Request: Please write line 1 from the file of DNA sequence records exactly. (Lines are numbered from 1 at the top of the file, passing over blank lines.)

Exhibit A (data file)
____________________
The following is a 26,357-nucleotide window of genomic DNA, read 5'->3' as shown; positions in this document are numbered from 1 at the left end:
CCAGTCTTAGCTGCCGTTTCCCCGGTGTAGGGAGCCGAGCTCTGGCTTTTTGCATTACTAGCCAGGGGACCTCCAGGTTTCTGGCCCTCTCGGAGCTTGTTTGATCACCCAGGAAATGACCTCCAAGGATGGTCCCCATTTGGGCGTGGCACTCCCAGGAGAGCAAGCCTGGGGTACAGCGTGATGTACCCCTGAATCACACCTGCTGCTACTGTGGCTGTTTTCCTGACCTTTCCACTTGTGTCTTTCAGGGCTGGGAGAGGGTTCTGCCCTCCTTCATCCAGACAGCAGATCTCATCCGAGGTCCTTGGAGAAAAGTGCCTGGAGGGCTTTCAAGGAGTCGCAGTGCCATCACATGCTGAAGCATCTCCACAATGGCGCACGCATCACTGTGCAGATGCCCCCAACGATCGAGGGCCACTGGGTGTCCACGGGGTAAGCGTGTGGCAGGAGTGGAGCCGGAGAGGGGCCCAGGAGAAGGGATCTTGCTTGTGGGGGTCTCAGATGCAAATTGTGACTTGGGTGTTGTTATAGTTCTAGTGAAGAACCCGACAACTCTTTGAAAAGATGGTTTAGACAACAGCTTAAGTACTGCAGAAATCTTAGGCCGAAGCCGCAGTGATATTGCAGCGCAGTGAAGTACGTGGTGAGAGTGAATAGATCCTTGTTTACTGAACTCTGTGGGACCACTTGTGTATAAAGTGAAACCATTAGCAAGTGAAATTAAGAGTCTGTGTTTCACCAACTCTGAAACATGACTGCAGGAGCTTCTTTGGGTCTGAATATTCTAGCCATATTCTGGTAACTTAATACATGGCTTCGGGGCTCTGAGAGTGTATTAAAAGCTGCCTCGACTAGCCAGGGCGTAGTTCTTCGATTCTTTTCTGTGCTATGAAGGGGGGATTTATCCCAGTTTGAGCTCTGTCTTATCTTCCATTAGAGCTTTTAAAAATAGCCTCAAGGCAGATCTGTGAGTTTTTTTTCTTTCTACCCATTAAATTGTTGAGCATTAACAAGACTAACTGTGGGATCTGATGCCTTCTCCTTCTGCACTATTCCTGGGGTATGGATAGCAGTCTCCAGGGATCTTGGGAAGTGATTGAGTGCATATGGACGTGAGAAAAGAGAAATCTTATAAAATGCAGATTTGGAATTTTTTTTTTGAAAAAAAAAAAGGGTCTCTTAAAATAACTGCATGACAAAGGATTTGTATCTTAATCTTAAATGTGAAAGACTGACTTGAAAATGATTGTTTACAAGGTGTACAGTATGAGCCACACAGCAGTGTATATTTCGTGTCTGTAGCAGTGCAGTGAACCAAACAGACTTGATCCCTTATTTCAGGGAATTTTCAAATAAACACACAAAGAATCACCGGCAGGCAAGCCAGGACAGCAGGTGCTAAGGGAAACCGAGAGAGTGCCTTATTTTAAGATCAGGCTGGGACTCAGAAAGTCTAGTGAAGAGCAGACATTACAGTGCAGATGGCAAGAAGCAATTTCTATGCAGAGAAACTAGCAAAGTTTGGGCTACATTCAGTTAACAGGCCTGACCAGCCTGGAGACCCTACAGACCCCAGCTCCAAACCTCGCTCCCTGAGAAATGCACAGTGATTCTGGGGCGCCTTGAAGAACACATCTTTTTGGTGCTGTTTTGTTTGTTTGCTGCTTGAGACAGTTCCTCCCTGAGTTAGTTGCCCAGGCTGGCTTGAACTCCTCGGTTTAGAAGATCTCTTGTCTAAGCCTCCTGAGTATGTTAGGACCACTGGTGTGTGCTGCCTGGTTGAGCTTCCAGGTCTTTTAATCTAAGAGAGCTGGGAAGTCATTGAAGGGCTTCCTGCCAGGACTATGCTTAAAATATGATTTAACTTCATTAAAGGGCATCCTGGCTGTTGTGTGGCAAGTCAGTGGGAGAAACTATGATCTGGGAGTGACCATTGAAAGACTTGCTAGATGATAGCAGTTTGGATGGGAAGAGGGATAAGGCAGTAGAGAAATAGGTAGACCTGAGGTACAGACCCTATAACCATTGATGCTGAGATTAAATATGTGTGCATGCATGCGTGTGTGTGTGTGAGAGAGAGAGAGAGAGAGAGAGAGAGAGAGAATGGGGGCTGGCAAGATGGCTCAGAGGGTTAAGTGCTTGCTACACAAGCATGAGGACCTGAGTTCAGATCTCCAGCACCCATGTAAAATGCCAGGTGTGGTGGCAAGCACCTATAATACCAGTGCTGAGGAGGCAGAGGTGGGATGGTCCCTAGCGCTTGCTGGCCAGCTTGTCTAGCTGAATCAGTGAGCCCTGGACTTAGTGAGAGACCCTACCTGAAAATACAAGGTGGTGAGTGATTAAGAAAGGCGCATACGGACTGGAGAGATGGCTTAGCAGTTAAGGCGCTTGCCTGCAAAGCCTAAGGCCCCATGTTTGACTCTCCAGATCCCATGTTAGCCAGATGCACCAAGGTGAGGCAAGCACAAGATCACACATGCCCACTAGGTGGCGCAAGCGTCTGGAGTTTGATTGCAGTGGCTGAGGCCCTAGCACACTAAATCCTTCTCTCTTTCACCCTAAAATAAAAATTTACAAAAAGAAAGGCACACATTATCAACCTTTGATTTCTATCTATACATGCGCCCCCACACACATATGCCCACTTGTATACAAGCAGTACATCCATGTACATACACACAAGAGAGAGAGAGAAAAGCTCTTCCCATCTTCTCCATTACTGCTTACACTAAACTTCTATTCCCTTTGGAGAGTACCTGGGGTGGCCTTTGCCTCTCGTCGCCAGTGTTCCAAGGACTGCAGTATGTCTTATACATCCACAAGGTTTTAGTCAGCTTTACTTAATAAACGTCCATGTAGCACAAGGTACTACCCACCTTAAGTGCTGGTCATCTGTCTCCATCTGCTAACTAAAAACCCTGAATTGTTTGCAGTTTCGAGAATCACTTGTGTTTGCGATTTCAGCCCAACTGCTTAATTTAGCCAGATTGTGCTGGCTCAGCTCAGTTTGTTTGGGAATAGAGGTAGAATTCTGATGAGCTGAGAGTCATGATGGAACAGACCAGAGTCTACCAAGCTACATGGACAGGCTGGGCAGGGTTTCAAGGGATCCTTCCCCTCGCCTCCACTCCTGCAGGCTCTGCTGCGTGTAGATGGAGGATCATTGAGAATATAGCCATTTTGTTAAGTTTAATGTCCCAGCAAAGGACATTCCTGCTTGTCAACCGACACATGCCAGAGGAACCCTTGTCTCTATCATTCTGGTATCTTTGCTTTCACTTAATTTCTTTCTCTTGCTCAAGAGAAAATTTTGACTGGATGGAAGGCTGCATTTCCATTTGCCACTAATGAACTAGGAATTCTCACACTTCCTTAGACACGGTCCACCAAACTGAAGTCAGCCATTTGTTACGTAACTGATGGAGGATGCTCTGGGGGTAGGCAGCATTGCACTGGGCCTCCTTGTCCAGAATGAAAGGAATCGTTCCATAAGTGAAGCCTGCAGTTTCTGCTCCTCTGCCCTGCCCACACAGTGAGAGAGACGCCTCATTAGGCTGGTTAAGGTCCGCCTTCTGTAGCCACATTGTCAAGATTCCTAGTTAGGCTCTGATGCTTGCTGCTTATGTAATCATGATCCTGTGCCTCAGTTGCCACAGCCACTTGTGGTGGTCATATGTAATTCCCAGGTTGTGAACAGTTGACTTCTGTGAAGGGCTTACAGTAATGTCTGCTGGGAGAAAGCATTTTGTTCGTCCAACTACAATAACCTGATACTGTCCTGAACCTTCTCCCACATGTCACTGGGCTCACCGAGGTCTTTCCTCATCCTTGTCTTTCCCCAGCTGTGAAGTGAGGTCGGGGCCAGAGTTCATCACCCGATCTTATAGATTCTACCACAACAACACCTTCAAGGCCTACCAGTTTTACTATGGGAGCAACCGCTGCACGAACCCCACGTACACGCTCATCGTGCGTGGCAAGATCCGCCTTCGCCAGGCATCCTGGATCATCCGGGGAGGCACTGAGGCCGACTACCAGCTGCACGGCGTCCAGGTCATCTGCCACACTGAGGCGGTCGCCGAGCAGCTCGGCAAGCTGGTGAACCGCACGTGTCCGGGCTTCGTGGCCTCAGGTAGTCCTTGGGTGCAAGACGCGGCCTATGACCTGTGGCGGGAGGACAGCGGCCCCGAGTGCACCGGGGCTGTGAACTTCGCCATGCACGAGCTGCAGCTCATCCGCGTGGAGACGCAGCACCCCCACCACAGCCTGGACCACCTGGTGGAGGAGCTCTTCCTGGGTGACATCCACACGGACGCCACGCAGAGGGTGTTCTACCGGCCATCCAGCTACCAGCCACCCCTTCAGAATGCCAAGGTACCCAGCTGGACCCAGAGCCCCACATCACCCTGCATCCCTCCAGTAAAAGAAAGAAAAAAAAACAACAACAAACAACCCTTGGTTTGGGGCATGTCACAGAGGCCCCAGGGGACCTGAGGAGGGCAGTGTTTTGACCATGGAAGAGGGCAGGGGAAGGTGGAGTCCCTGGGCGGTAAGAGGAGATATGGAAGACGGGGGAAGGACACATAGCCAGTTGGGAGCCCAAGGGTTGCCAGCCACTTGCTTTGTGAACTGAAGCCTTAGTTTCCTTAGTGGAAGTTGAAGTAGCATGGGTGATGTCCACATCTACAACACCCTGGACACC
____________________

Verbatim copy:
The following is a 26,357-nucleotide window of genomic DNA, read 5'->3' as shown; positions in this document are numbered from 1 at the left end: